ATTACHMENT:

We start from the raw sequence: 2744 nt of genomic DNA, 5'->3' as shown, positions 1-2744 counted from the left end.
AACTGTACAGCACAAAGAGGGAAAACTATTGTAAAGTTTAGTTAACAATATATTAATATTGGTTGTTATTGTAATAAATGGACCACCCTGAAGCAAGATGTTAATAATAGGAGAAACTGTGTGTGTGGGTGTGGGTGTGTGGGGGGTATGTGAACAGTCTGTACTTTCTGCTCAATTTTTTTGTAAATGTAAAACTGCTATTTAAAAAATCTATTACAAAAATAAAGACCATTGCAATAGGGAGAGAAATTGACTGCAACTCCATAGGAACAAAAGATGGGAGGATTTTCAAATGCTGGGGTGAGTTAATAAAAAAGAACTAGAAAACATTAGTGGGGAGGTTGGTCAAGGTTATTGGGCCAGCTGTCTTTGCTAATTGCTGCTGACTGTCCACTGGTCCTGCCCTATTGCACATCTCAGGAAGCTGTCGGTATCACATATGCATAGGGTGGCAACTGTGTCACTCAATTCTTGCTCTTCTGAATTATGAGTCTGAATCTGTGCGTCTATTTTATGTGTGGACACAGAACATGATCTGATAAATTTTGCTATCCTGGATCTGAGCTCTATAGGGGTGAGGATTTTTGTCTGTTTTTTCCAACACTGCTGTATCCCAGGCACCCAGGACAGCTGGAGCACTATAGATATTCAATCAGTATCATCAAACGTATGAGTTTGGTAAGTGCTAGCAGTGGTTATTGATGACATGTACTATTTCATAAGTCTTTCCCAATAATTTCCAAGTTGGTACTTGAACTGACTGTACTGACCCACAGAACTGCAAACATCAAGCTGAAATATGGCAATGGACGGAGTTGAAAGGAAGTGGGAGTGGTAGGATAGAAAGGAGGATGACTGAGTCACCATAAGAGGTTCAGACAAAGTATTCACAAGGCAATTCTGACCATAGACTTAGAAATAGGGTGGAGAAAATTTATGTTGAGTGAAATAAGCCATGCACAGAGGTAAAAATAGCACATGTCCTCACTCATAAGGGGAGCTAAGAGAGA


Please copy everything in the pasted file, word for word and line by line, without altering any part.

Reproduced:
We start from the raw sequence: 2744 nt of genomic DNA, 5'->3' as shown, positions 1-2744 counted from the left end.
AACTGTACAGCACAAAGAGGGAAAACTATTGTAAAGTTTAGTTAACAATATATTAATATTGGTTGTTATTGTAATAAATGGACCACCCTGAAGCAAGATGTTAATAATAGGAGAAACTGTGTGTGTGGGTGTGGGTGTGTGGGGGGTATGTGAACAGTCTGTACTTTCTGCTCAATTTTTTTGTAAATGTAAAACTGCTATTTAAAAAATCTATTACAAAAATAAAGACCATTGCAATAGGGAGAGAAATTGACTGCAACTCCATAGGAACAAAAGATGGGAGGATTTTCAAATGCTGGGGTGAGTTAATAAAAAAGAACTAGAAAACATTAGTGGGGAGGTTGGTCAAGGTTATTGGGCCAGCTGTCTTTGCTAATTGCTGCTGACTGTCCACTGGTCCTGCCCTATTGCACATCTCAGGAAGCTGTCGGTATCACATATGCATAGGGTGGCAACTGTGTCACTCAATTCTTGCTCTTCTGAATTATGAGTCTGAATCTGTGCGTCTATTTTATGTGTGGACACAGAACATGATCTGATAAATTTTGCTATCCTGGATCTGAGCTCTATAGGGGTGAGGATTTTTGTCTGTTTTTTCCAACACTGCTGTATCCCAGGCACCCAGGACAGCTGGAGCACTATAGATATTCAATCAGTATCATCAAACGTATGAGTTTGGTAAGTGCTAGCAGTGGTTATTGATGACATGTACTATTTCATAAGTCTTTCCCAATAATTTCCAAGTTGGTACTTGAACTGACTGTACTGACCCACAGAACTGCAAACATCAAGCTGAAATATGGCAATGGACGGAGTTGAAAGGAAGTGGGAGTGGTAGGATAGAAAGGAGGATGACTGAGTCACCATAAGAGGTTCAGACAAAGTATTCACAAGGCAATTCTGACCATAGACTTAGAAATAGGGTGGAGAAAATTTATGTTGAGTGAAATAAGCCATGCACAGAGGTAAAAATAGCACATGTCCTCACTCATAAGGGGAGCTAAGAGAGA